What It's Like to Fight a Real Superhero at Marvel's New Live Show

An intrepid reporter goes behind the scenes of the new Marvel Universe Live! Age of Heroes show for battle tips from the Wasp and Spider-Man.
Courtesy of Feld Media

I fought a superhero and still have the bruises to show for it.

I was among a small group of reporters who recently paid a behind-the-scenes visit to downtown Los Angeles' new stage show Marvel Universe Live! Age of Heroes, which opens Friday at the Staples Center. (Luckily, ice packs and foam rollers were on hand.)

Forget New York, Marvel heroes have descended upon downtown Los Angeles.

The new show boasts nearly 50 performers and familiar heroes such as Captain America, Black Widow, Spider-Man, Hulk and Thor, as well as villains Loki and the Chitauri and quasi baddie Nebula, all of which are masters at tumbling, fighting and leaping through the air with (seemingly) the greatest of ease. The moves, of which there are many, are meticulously choreographed and feature a blend of martial arts, parkour, dance, aerial acrobatics, tumbling and traditional gymnastics, with a bit of pyrotechnics and motorcycles thrown in for good measure.

Backstage, on a big blue mat that is slightly harder than it first appears, performers who play the Wasp, Spidey and a few Ravagers demonstrated their impressive fight choreography. Next was my turn. After a (too) quick demonstration on how to block a punch, I was thrust into hand-to-hand combat with a superhero, who was kind enough to pretend I could beat him up and even offered a few pointers on how to strike the most triumphant victory pose.

As for the stage itself, state-of-the-art technology is utilized to transform the trampoline-laden stage into a variety of familiar tableaux across the Marvel Universe. Stark Tower in New York gives way to Ravager spaceships from Guardians of the Galaxy and the mystical city of K'un-Lun from Iron Fist. Using infrared motion-capture tech, the gray, multileveled stage acts as a screen for overhead projectors to create the vivid backdrops for the performers, as well as pinpoint the actors' spotlights to follow key moments and actions around the stage as performers duke it out with high-flying flips, kicks and tricks.

The show's premiere this weekend marks the culmination of a grueling eight-week rehearsal schedule for the actors. Coming from an eclectic mix of backgrounds, including traditional gymnastics, martial arts, dance and parkour, the performers were required to stretch outside their comfort zones to learn the variety of choreography, tumbling and acrobatic techniques the show demands. From aerialists suspended 40-50 feet above the Staples Center floor to motorcyclists launching off of ramps to actors launching their bodies off trampolines and propelling headlong over waist-high set pieces, the toll on performers' joints is no joke — particularly given the number of shows slated over the show's planned 18-month tour.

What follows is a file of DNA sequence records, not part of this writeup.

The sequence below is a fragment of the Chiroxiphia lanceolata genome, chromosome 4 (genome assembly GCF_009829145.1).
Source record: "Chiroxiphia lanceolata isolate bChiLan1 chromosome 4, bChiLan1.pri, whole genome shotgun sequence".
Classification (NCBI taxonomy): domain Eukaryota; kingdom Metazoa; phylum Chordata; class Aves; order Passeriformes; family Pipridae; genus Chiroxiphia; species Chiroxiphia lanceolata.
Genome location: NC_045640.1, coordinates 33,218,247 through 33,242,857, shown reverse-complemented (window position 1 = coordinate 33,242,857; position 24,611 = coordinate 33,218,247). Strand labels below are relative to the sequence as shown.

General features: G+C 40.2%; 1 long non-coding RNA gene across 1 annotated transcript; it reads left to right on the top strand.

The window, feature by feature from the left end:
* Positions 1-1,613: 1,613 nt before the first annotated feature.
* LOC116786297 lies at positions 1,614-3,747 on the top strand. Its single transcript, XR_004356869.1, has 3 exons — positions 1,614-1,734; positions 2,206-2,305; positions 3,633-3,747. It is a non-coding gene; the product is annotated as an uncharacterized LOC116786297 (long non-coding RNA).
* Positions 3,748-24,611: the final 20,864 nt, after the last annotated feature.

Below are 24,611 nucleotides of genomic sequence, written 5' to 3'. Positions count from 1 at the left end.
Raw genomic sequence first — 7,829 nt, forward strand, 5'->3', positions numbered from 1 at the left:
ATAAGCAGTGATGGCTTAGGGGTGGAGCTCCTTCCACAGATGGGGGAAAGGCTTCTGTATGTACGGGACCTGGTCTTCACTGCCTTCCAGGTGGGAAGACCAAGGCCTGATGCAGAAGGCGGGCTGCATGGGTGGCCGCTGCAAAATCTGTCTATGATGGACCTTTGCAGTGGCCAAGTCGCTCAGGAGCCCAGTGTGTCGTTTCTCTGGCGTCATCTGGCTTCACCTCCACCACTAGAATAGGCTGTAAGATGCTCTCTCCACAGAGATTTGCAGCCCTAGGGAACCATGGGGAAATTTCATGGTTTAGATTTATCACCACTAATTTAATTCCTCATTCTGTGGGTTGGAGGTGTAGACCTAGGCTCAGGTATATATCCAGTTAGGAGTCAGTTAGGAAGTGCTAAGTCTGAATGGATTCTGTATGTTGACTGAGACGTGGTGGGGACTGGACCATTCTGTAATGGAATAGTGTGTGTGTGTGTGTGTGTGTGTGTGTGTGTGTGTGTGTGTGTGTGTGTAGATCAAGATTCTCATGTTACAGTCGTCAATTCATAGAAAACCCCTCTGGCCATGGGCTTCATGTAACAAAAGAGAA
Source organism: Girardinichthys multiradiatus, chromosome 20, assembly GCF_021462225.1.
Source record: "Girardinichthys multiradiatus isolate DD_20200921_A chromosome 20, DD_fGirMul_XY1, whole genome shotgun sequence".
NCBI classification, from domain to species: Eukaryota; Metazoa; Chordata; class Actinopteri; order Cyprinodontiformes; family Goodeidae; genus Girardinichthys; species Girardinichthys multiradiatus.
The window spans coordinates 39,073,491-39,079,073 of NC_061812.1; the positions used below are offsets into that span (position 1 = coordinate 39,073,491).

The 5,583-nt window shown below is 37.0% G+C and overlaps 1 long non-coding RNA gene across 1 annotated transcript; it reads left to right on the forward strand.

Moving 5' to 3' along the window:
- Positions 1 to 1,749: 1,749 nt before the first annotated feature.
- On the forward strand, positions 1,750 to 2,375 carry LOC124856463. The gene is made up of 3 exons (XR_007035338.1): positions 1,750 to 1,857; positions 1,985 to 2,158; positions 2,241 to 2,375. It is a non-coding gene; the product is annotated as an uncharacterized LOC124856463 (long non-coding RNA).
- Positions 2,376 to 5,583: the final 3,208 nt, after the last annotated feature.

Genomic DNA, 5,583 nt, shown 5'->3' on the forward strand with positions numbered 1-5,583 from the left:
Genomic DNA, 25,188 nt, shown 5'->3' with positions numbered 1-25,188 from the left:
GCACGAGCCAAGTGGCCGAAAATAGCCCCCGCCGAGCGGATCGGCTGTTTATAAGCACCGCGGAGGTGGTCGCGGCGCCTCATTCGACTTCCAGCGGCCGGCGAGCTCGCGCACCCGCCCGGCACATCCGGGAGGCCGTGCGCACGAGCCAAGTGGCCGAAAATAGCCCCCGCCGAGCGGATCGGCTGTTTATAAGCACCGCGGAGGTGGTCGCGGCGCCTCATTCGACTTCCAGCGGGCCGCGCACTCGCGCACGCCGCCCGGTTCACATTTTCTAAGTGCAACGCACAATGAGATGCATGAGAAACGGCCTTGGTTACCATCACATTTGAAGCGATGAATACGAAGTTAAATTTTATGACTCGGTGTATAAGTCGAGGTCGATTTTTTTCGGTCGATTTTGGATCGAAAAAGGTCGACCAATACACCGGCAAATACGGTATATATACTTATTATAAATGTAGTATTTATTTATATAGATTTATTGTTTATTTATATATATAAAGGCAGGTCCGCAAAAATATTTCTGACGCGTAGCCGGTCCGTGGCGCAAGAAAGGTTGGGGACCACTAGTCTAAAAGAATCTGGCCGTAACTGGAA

Luckily, a personal trainer and masseuses are on retainer. Even superheroes need a recuperation period, after all.

Throughout my time walking through the stage, my guide hardly paused his explanation as he flew over barrels, performed back handsprings and demonstrated Kong Vaults midsentence, all while I giggled, gobsmacked at the ease with which he handled such feats. I later tripped over a cupholder while walking through the empty auditorium.

Naturally, leaping and soaring through the air not only has an effect on the actors' bodies, but also on their costumes. The show's costume department prepared more than 150 different costumes for the show, each specifically designed with motion and durability in mind. Using strong-yet-flexible fabrics, the designers created colorful pieces that breathe and allow performers the range of motion required for even the most taxing of stunts. Due to the pyrotechnics involved in the show, the suits were also doused in flame retardant to prevent Spidey from becoming the Human Torch.

I happened to try on one of the fire drummer's helmets and was pleasantly surprised at how comfortable it was, though without pounding flaming sticks on a percussive instrument, my opinion may not be accurate.

Finally, no Marvel experience would be complete without trying one's hand at lifting Thor's mighty hammer (or Mjolnir, for those in the know). Having just gotten fighting lessons from Spider-Man and the Wasp and literally kicking the butt of a Ravager, I felt confident. Wrapping my hands around Mjolnir's handle, I felt its sturdy weight and was resolute in my ability to wield it, Hemsworth be damned. Straining, I pulled with all my might, but the magnet held firm. Redoubling my efforts, and with my best Norse yell, I managed to free the almighty hammer from its resting place and wield it above my head like the god of thunder — then it got heavy, and I quickly dropped it back onto its pedestal. Being a hero is hard, and Old Spice only makes antiperspirant so powerful.

Marvel Universe Live! Age of Heroes premieres Friday night at 7 p.m. at Staples Center, with shows scheduled throughout the weekend. It then moves on to Ontario, Calif., before heading on the road to the rest of the continental United States.

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